to contributions made in taxable years beginning after December 31, 
2013.

                       I. SUMMARY AND BACKGROUND


                         A. Purpose and Summary

    Similar to a provision contained in the discussion draft of 
the ``Tax Reform Act of 2014'' released on February 26, 2014, 
the bill, H.R. 2807, reported by the Committee on Ways and 
Means, provides that individuals may deduct the fair market 
value of qualified conservation contributions up to 50 percent 
of the individual's adjusted gross income (AGI). H.R. 2807 
provides that farmers and ranchers may deduct the fair market 
value of qualified conservation contributions up to 100 percent 
of AGI (or 100 percent of taxable income in the case of a 
corporate farmer or rancher), provided the property used in 
agricultural or livestock production remains available for such 
production. An identical, temporary provision expired for 
taxable years beginning after December 31, 2013.

                 B. Background and Need for Legislation

    While the Committee continues actively to pursue 
comprehensive tax reform as a critical means of promoting 
economic growth and job creation, the Committee also believes 
that it is important to provide individuals and small 
businesses permanent, immediate tax relief to encourage faster 
economic growth and job creation, while fostering charitable 
giving. By reinstating and making permanent the increased 
deduction limits for qualified conservation contributions, H.R. 
2807 restores an important incentive for contributions of 
conservation easements that benefit the nation's communities 
and the environment. The deduction for qualified conservation 
contributions was intended to spur new donations of 
conservation easements. According to testimony received by the 
Committee, in the first two years following its original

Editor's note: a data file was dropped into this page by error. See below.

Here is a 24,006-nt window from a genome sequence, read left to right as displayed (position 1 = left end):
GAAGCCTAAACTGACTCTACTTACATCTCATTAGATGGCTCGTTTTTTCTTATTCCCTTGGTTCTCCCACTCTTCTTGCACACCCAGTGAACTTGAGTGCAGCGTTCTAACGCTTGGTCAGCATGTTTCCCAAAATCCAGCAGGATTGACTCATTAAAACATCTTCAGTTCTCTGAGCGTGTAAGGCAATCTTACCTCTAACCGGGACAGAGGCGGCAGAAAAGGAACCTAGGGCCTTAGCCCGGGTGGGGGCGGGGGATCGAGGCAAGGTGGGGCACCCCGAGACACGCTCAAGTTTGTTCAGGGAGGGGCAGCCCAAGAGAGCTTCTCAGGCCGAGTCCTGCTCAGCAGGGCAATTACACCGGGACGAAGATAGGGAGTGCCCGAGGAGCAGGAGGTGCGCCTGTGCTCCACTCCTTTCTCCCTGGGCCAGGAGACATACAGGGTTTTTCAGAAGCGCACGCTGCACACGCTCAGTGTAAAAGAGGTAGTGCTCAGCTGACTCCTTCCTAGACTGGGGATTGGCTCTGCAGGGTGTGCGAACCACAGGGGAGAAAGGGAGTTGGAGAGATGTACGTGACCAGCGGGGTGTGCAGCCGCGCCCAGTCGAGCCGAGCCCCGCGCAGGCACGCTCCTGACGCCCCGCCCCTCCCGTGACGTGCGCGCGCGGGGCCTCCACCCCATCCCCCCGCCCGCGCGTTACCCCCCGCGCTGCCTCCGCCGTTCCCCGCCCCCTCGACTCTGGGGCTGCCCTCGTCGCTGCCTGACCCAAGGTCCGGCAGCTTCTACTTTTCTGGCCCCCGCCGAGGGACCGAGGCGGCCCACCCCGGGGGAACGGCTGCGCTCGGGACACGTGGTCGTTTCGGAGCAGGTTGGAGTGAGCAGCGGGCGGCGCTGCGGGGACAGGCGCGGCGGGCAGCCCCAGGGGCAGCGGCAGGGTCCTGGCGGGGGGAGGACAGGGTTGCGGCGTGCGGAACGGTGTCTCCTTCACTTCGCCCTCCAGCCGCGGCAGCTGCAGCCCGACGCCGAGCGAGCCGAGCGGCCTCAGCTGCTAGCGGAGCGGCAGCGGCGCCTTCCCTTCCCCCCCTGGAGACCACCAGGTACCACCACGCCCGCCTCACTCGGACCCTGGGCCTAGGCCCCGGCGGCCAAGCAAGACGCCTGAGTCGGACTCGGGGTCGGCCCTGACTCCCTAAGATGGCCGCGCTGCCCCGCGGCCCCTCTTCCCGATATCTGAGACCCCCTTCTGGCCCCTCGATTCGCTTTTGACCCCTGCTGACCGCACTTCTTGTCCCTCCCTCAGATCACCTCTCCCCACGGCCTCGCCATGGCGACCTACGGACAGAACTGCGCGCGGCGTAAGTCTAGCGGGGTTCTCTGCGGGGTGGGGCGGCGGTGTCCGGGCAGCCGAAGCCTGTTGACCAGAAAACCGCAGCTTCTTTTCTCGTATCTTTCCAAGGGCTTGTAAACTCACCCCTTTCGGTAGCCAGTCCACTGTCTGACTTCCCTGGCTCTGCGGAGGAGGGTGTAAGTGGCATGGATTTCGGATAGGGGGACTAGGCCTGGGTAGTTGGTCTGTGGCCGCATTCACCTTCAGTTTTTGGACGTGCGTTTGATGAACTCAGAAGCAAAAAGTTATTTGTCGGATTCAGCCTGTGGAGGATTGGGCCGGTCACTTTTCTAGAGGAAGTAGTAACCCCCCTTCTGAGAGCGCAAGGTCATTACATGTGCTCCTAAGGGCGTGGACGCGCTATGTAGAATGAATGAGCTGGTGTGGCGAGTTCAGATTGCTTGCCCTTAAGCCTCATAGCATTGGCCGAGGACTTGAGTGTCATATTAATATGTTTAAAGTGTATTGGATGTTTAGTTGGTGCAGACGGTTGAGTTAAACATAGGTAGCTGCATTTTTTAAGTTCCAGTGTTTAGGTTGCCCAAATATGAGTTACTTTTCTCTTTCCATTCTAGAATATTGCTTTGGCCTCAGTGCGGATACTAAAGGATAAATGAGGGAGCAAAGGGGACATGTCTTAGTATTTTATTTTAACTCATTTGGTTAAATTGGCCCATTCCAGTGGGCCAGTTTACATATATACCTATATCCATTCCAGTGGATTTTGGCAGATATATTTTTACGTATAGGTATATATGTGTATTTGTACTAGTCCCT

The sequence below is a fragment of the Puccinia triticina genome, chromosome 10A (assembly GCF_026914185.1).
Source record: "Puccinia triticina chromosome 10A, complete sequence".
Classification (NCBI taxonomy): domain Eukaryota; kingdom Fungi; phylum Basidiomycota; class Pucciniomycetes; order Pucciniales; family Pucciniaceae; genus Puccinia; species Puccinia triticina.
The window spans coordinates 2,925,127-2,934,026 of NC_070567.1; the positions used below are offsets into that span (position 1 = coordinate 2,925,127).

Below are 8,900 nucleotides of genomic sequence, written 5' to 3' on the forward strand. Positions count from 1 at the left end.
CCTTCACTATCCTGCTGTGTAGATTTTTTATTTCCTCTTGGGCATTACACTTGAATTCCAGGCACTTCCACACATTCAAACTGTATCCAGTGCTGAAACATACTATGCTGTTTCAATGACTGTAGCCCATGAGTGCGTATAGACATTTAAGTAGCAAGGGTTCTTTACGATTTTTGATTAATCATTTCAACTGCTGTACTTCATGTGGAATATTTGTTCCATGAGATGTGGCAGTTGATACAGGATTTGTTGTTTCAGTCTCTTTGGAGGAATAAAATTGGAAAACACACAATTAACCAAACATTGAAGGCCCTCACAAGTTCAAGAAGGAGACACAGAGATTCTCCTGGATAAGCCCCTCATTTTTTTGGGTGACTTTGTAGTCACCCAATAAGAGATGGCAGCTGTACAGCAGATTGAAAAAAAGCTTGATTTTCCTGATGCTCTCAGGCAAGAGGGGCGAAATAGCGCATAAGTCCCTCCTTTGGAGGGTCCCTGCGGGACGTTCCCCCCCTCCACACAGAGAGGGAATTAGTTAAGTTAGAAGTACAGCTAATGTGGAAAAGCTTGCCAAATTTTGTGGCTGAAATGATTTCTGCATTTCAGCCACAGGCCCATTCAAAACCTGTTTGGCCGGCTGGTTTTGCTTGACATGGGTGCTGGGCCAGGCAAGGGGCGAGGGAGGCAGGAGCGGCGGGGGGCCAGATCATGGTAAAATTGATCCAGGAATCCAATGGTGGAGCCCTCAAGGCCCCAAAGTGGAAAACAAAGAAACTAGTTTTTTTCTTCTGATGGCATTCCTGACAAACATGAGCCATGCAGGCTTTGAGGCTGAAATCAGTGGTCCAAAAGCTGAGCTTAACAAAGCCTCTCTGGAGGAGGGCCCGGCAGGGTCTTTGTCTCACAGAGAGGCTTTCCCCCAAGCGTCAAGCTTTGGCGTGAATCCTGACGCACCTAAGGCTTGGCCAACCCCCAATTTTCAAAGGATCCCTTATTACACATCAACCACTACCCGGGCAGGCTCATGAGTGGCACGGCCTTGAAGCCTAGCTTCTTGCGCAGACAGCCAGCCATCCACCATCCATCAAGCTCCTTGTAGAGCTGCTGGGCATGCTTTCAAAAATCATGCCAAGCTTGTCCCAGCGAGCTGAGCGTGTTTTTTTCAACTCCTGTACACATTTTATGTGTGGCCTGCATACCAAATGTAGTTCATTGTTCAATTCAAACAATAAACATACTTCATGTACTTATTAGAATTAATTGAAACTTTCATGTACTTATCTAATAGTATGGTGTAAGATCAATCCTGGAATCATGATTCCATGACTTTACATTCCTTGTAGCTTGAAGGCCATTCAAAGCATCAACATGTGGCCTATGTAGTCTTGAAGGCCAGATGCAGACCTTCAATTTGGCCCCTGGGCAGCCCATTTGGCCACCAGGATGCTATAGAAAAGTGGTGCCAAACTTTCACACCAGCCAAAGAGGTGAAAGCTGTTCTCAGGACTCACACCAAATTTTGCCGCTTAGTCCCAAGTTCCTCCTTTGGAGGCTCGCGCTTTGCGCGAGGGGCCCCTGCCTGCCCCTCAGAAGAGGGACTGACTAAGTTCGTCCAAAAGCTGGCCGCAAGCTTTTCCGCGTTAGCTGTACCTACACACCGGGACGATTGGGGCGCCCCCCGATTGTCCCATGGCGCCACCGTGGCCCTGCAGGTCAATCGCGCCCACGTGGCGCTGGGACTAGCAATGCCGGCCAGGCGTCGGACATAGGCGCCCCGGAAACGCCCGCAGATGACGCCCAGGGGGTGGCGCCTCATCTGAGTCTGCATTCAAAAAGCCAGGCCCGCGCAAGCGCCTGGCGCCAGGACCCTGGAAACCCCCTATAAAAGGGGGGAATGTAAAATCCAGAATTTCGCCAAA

enactment, the temporary rule doubled the number of 
conservation easement donations in comparison to the two prior 
years, and increased the acreage conserved by about 32 percent. 
H.R. 2807, which is similar to a provision contained in the 
February 26, 2014, discussion draft of the ``Tax Reform Act of 
2014,'' will continue these results by providing certainty and 
stability to individuals and businesses seeking to contribute 
conservation easements.

                         C. Legislative History


Background

    H.R. 2807 was introduced on July 24, 2013, and was referred 
to the Committee on Ways and Means.

Committee action

    The Committee on Ways and Means marked up H.R. 2807, the 
Conservation Easement Incentive Act of 2014, on May 29, 2014, 
and ordered the bill, as amended, favorably reported (with a 
quorum being present).

    Committee hearingsThe need for permanent rules regarding 
qualified conservation contributions was discussed at no fewer 
than three hearings during the 112th and 113th Congresses:
            Select Revenue Measures Subcommittee 
        Hearing on Certain Expiring Tax Provisions (April 26, 
        2012);
            Select Revenue Measures Subcommittee 
        Hearing on Framework for Evaluating Certain Expiring 
        Tax Provisions (June 8, 2012); and
            Full Committee Hearing on Tax Reform and 
        Charitable Contributions (February 14, 2013).

                      II. EXPLANATION OF THE BILL


A. Special Rule for Qualified Conservation Contributions Made Permanent 
                       (sec. 170(b) of the Code)


                              PRESENT LAW

Charitable contributions generally

    In general, a deduction is permitted for charitable 
contributions, subject to certain limitations that depend on 
the type of taxpayer, the property contributed, and the donee 
organization. The amount of deduction generally equals the fair 
market value of the contributed property on the date of the 
contribution. Charitable deductions are provided for income, 
estate, and gift tax purposes.\1\
---------------------------------------------------------------------------
    \1\Secs. 170, 2055, and 2522, respectively.
---------------------------------------------------------------------------